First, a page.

As soon as the fabric arrived I put it straight in the wash – I like to do this with fabric before putting it in my stash to ensure I don’t forget to pre-wash it. I have made that mistake before sadly when I forgot to pre-wash some double gauze, turned it into some trousers that then shrunk in the wash and had to be passed onto my daughter instead! 

 Once my fabric had been pre-washed I gave it an iron to ensure at the creases were out before laying it flat and placing the pattern pieces on top. The pattern comes in sizes 6 – 24 and when working out what size to cut out Jennifer Lauren suggests you base the size you need on your natural wait as they are meant to sit on this part of your body. Although my measurements put me between a size 8 and size 10 I opted for a size 8 and I am pleased I did as they fit me really well on my waist. My bust is 34 inches, my waist is 27 inches and my hips are 35 inches. 

After cutting out my project it sat in my work in progress box for a few weeks until I had enough time to sew them up. My day job can make life feel very busy so sadly this project sat waiting for a while. Although I was enjoying sewing little projects up here and there before picking this project up I put off starting on my culottes for ages! The simplicity of the fabric and no busy print to hide wiggly sewing lines meant I wanted to feel really refreshed and able to concentrate before starting. 

 The bastion culottes are aimed at a confident beginner or more advanced seamstress who has some experience of sewing up garments prior to starting on thus pattern. There are some challenges within the make, including 8 buttonholes, an interesting pocket construction and paying attention to notches to ensure everything matches up but if you take your time and follow the impeccably written instructions you’ll have yourself a lovely pair of culottes in a day or so.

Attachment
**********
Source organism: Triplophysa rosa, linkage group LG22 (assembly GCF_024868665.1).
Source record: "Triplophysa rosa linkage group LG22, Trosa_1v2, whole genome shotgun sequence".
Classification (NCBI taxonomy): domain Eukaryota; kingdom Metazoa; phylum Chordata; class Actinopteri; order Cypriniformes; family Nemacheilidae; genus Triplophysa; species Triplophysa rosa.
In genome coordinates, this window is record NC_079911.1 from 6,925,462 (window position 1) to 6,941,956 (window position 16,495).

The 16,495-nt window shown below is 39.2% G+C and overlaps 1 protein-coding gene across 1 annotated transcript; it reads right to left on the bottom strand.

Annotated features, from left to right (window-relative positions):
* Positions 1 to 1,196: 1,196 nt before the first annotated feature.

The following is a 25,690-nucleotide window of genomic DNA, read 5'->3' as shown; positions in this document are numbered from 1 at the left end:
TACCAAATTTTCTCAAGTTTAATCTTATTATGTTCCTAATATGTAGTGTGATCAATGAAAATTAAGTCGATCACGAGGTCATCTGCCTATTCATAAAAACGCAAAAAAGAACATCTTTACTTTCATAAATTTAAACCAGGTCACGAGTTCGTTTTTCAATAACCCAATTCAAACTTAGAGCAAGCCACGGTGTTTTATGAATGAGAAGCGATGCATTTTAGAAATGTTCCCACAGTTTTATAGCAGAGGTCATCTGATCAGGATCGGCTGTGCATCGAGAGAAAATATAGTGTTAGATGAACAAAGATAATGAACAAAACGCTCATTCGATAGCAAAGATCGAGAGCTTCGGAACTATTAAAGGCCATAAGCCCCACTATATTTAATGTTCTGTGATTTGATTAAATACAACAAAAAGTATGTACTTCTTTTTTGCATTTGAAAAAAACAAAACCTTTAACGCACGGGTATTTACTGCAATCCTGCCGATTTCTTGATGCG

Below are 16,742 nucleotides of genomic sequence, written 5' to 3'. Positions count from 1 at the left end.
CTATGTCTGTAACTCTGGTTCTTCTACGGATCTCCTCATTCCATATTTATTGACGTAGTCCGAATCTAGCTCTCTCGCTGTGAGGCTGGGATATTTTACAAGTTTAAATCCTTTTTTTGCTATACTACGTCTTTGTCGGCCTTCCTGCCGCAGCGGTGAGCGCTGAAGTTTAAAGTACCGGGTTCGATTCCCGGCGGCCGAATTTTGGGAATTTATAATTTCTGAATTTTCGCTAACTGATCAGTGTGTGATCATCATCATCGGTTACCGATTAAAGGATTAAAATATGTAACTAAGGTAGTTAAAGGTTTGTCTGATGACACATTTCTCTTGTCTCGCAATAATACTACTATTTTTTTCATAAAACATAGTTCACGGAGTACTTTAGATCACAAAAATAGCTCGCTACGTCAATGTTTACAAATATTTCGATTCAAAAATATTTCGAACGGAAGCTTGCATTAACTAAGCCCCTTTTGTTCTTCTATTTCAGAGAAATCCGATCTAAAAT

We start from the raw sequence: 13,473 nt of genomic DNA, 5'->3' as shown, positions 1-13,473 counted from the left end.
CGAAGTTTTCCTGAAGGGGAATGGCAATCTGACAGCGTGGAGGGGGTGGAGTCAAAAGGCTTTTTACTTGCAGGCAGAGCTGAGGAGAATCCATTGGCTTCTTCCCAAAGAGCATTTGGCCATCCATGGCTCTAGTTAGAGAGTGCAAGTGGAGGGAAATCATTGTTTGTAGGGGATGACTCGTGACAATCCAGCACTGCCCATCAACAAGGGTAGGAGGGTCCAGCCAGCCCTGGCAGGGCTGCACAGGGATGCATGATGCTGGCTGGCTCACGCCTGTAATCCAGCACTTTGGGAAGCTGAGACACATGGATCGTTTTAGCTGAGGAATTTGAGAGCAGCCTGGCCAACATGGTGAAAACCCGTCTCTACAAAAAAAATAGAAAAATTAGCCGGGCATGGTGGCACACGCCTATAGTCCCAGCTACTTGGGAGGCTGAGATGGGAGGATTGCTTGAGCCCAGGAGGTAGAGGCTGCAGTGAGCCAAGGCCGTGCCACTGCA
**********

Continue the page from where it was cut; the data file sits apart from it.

The culottes sit on your natural waist and then fall gently out over the hips in a fit and flare style silhouette. The hips are free in the finished garment making them extremely comfortable to wear. The flared leg design means they really do feel like a skirt when wearing them and the pockets are nice and deep too – an important feature for any pattern if you ask me! 

The pattern is a PDF pattern but also has the option for AO printing – which is great if you prefer to get your pattern printed using a copyshop service. There are two different length options, mid-calf or above the knee and it has been drafted for an average height of 170cm or 5’6”. 

 I opted for a mid-calf length and used 2.5 metres of chambray to create my pair. You also need 8 buttons, light weight fusible interfacing and fabric to line the pockets. You can use the main fabric for this or opt for a different fabric to add an extra detail. When choosing the buttons, I opted for some simple black buttons to ensure the culottes remained the much needed neutral addition to my wardrobe. You could have fun with the buttons, using them to add a pop of colour to the make for an extra detail. 

Overall I thoroughly enjoyed sewing the culottes up and the fabric was a dream to work with. The button holes went in with no dramas and it pressed beautifully throughout the process. I am so pleased with the end garment and have a great new addition to my wardrobe. I have already worn them to work and the pockets are the perfect size for holding the many bits and pieces I get handed throughout the school day! 

I just wanted to say thank you again to Caroline and Fliss for being so patient as I got my culottes sewn up. Do take some time to have a look at all of the wonderful fabrics on the website and of course check out the patterns and haberdashery sections too. So much choice and the attention to detail when sending your fabric out is a wonderful touch.